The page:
Published September 28, 2013 in the Rutland Herald
The U.S. Korean War Memorial at the United Nations Cemetery in South Korea was installed on June 27. The piece was produced by Rock of Ages in Barre.
Photo: Photo by American Battle Monuments Commission
Barre granite is new, unique memorial in South Korea
BARRE TOWN — A first-of-its-kind war memorial that was dedicated in a one-of-a-kind cemetery over the summer was quarried and crafted right here in central Vermont.
Though it is one of three Korean War memorials designed and constructed by the American Battle Monuments Commission (ABMC), the one that was shipped from the Rock of Ages manufacturing plant in Barre Town to Busan, South Korea, earlier this year is the first non-World War I or World War II memorial the 90-year-old agency has tackled outside the United States.
Over the summer the memorial was installed and dedicated in South Korea at the one and only cemetery that is operated by the United Nations.
The focal point of the memorial, which was quietly crafted at Rock of Ages, is a polished slab of Barre gray granite that stands nearly nine feet tall, is four feet wide and a foot thick. With three words — “Honor, Freedom, Peace” — sandblasted on its granite face, the memorial’s “witness stone” is the latest tribute to Americans who served during the Korean War, including the 36,574 servicemen and servicewomen who died in Korea from 1950 to 1953.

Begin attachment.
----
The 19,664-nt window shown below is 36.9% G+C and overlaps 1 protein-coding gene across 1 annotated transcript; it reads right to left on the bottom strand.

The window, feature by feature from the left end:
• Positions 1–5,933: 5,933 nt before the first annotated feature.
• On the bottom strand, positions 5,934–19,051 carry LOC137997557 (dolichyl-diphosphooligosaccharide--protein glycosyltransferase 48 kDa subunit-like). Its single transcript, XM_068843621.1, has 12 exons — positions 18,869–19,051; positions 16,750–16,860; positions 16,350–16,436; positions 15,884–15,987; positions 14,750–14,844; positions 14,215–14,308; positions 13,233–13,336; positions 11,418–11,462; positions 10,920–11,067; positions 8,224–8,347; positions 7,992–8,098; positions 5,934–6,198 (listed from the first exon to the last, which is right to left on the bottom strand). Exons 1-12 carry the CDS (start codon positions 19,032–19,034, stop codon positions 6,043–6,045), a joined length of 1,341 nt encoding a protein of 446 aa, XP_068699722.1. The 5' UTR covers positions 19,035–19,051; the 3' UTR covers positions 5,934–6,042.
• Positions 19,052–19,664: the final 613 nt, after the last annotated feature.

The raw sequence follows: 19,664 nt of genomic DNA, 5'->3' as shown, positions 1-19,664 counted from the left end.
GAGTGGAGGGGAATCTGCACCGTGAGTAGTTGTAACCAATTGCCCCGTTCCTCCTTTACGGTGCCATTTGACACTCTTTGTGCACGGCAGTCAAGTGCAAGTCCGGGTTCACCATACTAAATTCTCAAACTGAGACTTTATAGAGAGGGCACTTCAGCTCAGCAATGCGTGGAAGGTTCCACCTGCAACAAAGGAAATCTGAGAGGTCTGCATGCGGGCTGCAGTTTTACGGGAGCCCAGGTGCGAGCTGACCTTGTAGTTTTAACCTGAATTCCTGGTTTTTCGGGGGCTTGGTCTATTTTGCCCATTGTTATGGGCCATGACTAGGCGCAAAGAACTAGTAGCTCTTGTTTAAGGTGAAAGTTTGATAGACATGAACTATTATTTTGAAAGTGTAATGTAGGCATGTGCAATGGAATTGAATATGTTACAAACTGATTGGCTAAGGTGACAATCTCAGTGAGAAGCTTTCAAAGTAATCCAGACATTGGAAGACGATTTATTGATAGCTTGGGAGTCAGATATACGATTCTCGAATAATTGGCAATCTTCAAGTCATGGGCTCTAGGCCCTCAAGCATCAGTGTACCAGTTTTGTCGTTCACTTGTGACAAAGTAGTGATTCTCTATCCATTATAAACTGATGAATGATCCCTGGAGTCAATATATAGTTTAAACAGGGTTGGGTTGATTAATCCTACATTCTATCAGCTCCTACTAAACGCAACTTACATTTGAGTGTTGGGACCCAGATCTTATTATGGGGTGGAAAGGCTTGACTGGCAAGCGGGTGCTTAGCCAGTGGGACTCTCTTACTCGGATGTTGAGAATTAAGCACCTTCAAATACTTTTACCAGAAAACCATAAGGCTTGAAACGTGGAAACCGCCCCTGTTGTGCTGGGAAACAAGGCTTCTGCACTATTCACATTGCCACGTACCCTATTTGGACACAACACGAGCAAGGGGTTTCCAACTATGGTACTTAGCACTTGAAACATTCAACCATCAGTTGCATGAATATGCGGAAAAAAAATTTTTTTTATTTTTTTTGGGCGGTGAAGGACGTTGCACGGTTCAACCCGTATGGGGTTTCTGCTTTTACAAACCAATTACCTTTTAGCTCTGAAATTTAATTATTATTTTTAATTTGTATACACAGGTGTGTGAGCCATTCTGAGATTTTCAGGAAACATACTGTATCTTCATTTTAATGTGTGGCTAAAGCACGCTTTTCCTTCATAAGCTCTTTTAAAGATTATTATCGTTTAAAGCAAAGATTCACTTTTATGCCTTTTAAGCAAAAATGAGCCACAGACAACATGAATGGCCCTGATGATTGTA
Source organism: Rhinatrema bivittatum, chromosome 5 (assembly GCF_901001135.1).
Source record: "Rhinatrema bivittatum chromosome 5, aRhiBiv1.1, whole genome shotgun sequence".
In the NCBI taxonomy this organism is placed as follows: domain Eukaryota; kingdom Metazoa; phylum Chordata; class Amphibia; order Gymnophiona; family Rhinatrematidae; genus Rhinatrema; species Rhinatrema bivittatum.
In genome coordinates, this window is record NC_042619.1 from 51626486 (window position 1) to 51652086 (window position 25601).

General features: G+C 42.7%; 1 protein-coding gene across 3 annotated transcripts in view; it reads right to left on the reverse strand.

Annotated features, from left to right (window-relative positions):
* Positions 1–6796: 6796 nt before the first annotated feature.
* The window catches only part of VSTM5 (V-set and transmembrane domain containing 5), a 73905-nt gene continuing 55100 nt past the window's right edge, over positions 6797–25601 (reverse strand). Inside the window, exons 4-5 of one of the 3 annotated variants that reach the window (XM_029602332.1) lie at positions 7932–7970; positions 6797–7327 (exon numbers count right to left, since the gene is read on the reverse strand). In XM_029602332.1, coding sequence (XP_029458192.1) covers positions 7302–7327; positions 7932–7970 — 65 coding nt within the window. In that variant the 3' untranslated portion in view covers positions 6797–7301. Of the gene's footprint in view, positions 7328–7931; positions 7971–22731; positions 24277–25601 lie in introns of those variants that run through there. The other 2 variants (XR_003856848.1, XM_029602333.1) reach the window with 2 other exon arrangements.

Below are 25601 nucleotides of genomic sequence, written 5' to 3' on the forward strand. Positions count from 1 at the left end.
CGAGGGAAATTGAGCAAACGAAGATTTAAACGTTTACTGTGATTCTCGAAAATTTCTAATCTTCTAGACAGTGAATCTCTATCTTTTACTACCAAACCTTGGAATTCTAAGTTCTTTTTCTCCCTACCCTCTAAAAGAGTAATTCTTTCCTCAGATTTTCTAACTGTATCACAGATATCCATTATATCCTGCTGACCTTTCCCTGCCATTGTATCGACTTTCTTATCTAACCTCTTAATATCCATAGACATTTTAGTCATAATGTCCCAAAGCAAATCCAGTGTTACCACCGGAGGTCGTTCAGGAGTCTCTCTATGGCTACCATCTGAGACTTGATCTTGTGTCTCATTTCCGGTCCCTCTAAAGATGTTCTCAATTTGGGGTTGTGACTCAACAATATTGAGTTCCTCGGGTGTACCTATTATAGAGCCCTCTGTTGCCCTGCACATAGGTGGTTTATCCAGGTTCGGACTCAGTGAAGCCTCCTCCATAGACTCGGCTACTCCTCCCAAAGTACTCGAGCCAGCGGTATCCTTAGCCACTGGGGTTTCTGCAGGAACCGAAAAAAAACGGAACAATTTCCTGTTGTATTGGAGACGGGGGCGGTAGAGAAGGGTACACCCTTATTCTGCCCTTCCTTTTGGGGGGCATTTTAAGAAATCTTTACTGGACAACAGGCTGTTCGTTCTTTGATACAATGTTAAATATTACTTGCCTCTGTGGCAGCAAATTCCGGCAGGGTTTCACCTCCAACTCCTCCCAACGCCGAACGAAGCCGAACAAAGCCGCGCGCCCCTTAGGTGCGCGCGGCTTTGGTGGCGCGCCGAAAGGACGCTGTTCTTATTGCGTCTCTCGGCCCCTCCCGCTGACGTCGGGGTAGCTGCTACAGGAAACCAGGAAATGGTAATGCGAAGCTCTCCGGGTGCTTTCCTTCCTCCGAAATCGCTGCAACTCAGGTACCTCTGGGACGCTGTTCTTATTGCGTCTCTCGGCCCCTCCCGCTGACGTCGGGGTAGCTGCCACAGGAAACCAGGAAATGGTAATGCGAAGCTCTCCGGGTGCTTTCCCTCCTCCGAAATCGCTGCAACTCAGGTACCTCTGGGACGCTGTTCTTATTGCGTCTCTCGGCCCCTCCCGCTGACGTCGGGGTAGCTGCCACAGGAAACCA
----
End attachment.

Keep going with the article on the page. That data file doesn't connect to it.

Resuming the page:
Rock of Ages got the order in March, finished the stone in May and shipped it out in June, though many in the company were unaware of the work that was done locally on the high-profile memorial.
Not surprisingly, at least one of the other two Korean War memorials created by the ABMC has ties to Barre thanks to a local sculptor who won a government-sponsored contest back in 1990.
Frank Gaylord may be best known for his contribution to The Korean War Veterans Memorial, which was dedicated on the National Mall in Washington D.C. in 1995. Now referred to as “The Column,” Gaylord sculpted the clay models that were used to cast a platoon of 19 larger-than-life stainless steel soldiers that have long been the centerpiece of the national monument in Washington.
Gaylord’s copyrighted work was also the subject of his protracted legal battle with the United States Postal Service over an image it used for a 2003 stamp commemorating the 50th anniversary of the end of the Korean War.
The stamp cost collectors 37 cents at the time it was issued and, barring a successful appeal in a seven-year-old lawsuit that made headlines this week, it will cost the U.S. Postal Service $685,000.
That’s how much the U.S. Court of Federal Claims recently decided Gaylord, now 88, is owed based on his copyright infringement case against the Postal Service.